TT Epaper
The Telegraph
 
IN TODAY'S PAPER
WEEKLY FEATURES
CITIES AND REGIONS
ARCHIVES
Since 1st March, 1999
 
THE TELEGRAPH
 
 
CIMA Gallary

PREMATURE BID

The president of the Bharatiya Janata Party, Nitin Gadkari, may have taken on more than he can manage by announcing that the BJP will support Mamata Banerjee if she moves a no confidence motion against the government in the Lok Sabha. Mr Gadkari proceeds on the assumption that on economic reforms he presides over a united party. This may not be altogether true. The most powerful leader within the BJP, Narendra Modi, the chief minister of Gujarat, may not approve of any step that makes him or his party appear as opponents of economic reforms and economic growth. The most important winning card Mr Modi holds in Gujarat is that, under his leadership, the state has emerged as one of the preferred destinations of investors. He can hardly afford to discard that card. There could be other leaders, to wit Arun Jaitley, who will not be too enthusiastic about opposing economic reforms. Mr Gadkari may rue the fact that he spoke too early.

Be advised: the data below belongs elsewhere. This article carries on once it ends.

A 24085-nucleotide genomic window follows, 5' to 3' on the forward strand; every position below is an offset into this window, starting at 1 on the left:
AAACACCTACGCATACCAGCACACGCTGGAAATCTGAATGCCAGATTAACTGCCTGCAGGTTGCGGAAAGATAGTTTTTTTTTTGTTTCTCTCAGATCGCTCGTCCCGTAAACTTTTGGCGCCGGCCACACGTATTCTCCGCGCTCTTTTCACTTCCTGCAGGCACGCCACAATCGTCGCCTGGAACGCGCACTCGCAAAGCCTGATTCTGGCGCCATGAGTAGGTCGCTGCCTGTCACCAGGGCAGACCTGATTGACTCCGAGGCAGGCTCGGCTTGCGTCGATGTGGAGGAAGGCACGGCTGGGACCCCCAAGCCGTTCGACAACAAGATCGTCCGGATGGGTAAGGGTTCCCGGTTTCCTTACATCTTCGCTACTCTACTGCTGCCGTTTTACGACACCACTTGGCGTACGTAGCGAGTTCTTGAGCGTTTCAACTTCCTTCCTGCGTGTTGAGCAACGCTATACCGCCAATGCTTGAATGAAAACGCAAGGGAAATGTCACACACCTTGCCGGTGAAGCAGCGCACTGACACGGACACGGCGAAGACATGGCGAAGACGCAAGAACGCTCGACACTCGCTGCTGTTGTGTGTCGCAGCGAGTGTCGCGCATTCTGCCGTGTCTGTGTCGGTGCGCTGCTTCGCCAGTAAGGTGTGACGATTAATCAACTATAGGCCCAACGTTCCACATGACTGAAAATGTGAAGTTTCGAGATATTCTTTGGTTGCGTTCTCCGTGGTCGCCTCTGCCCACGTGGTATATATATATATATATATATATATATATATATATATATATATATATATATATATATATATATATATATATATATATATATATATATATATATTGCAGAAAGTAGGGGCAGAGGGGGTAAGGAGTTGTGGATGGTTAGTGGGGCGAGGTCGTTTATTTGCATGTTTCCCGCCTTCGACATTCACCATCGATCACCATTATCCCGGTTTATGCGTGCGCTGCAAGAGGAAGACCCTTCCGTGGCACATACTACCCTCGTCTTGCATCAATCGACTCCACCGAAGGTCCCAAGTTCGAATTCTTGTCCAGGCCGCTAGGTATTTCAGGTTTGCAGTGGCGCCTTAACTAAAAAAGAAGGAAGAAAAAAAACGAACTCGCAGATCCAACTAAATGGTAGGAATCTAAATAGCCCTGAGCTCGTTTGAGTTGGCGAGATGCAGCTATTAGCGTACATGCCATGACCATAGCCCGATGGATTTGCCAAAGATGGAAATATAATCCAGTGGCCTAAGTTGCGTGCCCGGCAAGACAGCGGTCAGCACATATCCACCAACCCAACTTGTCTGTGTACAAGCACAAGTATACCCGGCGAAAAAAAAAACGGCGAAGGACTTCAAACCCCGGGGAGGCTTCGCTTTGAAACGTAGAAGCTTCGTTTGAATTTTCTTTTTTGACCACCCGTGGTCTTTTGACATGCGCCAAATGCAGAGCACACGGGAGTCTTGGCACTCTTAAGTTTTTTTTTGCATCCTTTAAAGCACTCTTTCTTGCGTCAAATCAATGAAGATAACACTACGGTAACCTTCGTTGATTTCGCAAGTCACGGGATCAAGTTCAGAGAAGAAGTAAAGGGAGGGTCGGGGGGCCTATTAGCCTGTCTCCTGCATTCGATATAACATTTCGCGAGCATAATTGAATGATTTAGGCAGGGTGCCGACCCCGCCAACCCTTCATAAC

It is literally too early since the next session of Parliament is more than a month away. In politics, a week is a long time, so a month and more is like eternity. It is undeniable, of course, that sections of the BJP are opposed to economic reforms but this cannot lend itself to the conclusion that everyone in the party is opposed to it. The opposition to economic reforms emanates primarily from Nagpur where the Rashtriya Swayamsevak Sangh holds sway, preaching the mantra of swadeshi. But not all loyal members of the sangh parivar are converts to this mantra. Messrs Modi and Jaitley are only two very prominent examples. What Mr Gadkari also overlooked is that when the BJP ran the government, it did not shy away from advocating liberalization of the economy and inviting foreign capital. There is an obvious tension within the party between the pull of the RSS mantra and the demands of governance. Leaders like Mr Modi and Mr Jaitley obviously believe that if the BJP is to project itself as a party in waiting, it cannot ignore the priorities of governance. It is not possible any more to govern India on the ideology of swadeshi. Thus the BJP is in a process of churning. Mr Gadkariís assertion ignores this process. It also ignores the possibility that Ms Banerjee, given her record of wooing Muslims in West Bengal, may not want to have any truck with the BJP. Discretion, Mr Gadkari should know, is the better part of rhetoric.